BEFORE the G8 meetings in July, Prime Minister Tony Blair said he was committed to putting climate change at the top of the discussion agenda. But both Live8 and the London bombings diverted attention away from this topic, so once again a significant opportunity to tackle the issue was lost.
But we simply can't allow this 'put it off until next time' attitude to prevail because, unlike starvation in Africa or terrorist attacks on Western cities, climate change has the power to destroy all of our lives.
Unless the world wakes up to the problem, future generations will be puzzled as to why we failed to grasp the urgency of CO 2 pollution and climate change and will be furious at the environmental calamity we bequeathed to them. In particular, they will feel we were given plenty of warning signs of the stress our lifestyle was putting on the ecosystem.
Part of the problem is the widespread belief that the effects of climate change and CO 2 pollution are a gradual, incremental process which allows us a long time to get round to dealing with it. This could turn out to be a tragic delusion.
But even in the short term there are serious financial penalties on the horizon for the production of excessive greenhouse gases. If the amount of CO 2 emissions produced in the UK by 2010 is greater than 20 per cent of 1990 levels, the country will face a potential multi-billion pound EU fine. It is a hefty burden that will fall on the shoulders of every taxpayer.
While road and air traffic are commonly blamed for excessive CO 2 emissions, houses and house building are also responsible for energy abuse on a massive scale. In the UK, 50 per cent of all of the carbon dioxide and other greenhouse gases that cause global warming produced stem from the construction industry and the heating of inefficient buildings.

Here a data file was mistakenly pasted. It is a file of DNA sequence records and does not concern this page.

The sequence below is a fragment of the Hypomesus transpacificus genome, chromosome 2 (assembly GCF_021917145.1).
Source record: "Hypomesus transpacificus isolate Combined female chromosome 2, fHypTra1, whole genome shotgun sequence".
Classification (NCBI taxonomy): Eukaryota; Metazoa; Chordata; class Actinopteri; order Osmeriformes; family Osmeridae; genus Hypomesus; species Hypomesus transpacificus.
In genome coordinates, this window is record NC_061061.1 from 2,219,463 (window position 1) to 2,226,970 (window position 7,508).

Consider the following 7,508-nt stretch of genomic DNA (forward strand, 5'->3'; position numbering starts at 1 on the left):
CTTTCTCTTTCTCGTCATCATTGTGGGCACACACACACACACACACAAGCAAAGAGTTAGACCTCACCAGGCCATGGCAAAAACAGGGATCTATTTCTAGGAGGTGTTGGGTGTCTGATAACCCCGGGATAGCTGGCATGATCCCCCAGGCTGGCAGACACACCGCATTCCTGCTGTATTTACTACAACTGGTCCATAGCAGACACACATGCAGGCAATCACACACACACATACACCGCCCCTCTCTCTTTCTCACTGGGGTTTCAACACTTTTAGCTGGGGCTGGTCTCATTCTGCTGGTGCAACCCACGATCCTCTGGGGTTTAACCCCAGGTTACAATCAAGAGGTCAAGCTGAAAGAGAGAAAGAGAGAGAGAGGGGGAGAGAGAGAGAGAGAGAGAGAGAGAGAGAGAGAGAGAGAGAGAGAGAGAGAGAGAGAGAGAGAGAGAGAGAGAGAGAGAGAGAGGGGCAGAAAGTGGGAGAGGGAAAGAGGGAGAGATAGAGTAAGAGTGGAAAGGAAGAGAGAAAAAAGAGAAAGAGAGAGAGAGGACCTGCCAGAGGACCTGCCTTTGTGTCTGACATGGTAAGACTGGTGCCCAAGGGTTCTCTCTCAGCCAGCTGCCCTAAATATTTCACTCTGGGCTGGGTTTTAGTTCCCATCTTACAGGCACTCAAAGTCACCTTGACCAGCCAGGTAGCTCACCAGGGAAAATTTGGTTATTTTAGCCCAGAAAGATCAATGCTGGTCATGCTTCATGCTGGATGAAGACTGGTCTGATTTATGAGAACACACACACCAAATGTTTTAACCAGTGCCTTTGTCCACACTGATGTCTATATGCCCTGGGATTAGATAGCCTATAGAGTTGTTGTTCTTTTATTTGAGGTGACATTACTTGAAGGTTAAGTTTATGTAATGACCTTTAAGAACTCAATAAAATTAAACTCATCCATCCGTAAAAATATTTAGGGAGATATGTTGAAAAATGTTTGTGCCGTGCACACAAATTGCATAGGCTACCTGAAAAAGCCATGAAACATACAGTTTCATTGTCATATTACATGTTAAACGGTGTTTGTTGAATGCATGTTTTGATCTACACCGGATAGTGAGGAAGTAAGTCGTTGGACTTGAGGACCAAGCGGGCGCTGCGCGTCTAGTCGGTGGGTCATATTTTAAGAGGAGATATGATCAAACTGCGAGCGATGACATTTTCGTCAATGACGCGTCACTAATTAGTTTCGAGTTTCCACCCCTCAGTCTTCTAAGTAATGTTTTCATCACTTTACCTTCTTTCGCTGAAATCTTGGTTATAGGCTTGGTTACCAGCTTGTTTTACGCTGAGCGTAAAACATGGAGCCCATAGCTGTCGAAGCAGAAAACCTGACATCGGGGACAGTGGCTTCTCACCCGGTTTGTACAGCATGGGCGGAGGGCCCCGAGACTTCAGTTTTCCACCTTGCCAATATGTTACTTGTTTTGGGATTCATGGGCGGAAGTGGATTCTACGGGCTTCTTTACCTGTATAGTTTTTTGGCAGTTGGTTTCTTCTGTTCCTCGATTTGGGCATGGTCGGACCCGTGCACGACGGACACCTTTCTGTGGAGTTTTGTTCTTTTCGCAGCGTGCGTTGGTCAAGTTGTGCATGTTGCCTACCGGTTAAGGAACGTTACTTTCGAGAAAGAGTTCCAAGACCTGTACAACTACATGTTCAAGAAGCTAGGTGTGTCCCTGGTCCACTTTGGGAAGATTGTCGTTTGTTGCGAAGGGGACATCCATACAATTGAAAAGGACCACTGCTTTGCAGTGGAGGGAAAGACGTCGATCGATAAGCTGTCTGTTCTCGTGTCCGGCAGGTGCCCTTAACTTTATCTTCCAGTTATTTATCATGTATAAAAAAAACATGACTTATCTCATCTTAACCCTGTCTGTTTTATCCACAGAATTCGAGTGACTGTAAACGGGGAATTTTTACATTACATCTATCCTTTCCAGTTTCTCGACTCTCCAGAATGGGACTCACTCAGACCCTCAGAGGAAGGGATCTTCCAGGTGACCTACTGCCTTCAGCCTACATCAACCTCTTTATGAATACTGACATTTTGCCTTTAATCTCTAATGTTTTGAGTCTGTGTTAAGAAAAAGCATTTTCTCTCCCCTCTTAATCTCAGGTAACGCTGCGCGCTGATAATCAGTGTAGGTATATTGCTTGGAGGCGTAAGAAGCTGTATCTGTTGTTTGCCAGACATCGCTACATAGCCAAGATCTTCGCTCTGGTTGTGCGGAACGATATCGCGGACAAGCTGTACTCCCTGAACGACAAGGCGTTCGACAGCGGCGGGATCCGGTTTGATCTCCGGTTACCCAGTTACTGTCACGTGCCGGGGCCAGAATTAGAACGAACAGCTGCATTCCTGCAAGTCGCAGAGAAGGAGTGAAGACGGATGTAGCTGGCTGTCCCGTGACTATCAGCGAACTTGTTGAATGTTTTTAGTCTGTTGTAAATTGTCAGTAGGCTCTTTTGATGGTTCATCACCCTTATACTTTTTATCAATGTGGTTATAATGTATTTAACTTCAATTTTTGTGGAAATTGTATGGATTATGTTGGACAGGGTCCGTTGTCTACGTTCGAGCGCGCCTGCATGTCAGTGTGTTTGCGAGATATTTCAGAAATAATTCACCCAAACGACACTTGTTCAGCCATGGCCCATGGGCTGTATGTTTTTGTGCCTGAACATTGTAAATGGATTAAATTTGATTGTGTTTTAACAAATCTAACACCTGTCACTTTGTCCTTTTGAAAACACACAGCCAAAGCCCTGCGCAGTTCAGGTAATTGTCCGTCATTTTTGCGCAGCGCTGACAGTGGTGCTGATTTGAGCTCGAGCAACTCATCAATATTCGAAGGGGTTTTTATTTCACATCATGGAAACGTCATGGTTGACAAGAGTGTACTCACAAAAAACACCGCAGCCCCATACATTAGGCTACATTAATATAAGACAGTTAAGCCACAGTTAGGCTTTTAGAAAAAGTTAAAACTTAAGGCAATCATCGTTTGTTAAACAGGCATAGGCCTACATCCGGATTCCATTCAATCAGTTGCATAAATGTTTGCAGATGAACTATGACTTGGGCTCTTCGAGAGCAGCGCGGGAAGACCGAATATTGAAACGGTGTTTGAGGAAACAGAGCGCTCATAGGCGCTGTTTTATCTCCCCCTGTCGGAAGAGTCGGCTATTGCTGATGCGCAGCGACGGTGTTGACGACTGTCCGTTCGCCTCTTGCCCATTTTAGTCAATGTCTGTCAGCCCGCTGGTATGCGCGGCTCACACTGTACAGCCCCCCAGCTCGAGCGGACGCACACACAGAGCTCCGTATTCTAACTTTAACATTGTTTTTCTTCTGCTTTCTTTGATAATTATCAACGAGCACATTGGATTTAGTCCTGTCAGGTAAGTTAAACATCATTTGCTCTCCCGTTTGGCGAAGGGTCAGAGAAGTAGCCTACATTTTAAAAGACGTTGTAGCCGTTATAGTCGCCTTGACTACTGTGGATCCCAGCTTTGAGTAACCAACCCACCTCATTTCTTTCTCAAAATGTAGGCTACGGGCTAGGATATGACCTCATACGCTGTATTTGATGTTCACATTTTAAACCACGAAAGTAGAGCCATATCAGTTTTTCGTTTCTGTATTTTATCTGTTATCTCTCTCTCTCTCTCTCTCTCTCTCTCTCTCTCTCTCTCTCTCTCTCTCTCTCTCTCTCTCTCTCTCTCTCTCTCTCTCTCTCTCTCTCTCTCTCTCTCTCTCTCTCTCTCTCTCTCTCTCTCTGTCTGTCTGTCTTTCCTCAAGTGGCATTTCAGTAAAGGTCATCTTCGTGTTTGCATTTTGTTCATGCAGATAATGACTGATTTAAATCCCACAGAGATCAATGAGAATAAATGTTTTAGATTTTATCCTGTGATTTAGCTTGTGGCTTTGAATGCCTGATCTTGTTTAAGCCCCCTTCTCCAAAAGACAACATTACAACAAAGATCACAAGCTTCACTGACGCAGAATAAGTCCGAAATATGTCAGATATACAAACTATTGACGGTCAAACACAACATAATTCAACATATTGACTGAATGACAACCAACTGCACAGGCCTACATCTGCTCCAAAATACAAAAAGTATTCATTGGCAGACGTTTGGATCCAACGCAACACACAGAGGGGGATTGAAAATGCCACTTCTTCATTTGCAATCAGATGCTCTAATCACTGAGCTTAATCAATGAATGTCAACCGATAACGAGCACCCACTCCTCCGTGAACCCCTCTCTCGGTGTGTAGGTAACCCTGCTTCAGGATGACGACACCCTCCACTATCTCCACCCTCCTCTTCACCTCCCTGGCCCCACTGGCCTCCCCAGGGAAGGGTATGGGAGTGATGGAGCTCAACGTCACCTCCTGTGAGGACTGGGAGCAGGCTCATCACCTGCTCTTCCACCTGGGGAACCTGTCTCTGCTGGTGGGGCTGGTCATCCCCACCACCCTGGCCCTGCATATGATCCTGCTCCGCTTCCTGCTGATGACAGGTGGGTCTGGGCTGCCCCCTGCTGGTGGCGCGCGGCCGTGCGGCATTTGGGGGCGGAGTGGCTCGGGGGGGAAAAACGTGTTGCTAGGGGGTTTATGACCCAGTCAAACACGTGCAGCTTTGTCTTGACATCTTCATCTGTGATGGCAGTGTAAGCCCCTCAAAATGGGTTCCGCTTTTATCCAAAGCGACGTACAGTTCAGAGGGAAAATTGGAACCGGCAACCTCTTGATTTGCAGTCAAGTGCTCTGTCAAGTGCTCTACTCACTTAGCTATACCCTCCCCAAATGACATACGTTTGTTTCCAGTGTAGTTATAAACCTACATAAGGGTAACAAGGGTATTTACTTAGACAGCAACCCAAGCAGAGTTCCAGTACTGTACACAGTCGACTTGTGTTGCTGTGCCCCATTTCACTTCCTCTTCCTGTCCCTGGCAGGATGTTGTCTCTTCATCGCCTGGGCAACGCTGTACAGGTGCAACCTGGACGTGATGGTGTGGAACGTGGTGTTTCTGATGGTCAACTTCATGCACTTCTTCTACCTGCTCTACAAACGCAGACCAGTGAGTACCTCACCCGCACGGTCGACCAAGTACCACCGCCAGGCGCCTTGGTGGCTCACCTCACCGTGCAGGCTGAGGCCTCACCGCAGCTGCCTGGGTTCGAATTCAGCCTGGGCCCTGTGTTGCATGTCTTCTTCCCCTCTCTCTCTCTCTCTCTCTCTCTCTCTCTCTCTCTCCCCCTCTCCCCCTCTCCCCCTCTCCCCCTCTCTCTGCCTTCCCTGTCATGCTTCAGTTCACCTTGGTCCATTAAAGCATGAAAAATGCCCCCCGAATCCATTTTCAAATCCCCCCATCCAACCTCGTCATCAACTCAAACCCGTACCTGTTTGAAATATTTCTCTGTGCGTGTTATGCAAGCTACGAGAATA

In the UK, building methods and materials need to change in order to combat global warming, and the UK government's much-heralded housing programme needs to be firmly in line with its environmental policies.
Using a different kind of light bulb or installing roof insulation is no longer enough. We need fundamental action on a nationwide scale and the construction industry is an obvious target for this action. The UK government needs to be proactive in encouraging the widespread adoption of modern methods of construction so that all new homes are more energy-efficient. For instance, because timber frame houses are precision-engineered offsite, they don't suffer from energy leakage in the way that traditional houses do, making them much cheaper to heat, and significantly reducing CO 2 emissions.
But 90 per cent of new houses in England are still built using traditional bricks and mortar construction methods ? and for every tonne of cement produced to build a house from bricks and mortar, one tonne of CO 2 is released into the atmosphere. We simply cannot go on building like this, especially as there are better, more energy-efficient, environmentally friendly and quicker ways to build.
It is still proving to be a major struggle to coax the leaders of the world's richest and most CO 2-polluting economies, particularly the USA, to change their policies on global warming. While the G8 summit was a missed opportunity, Mr Blair needs to continue in his efforts to make his fellow leaders face up to some crucial facts: climate change is a problem, human activity contributes heavily to it, and it is a matter of urgency.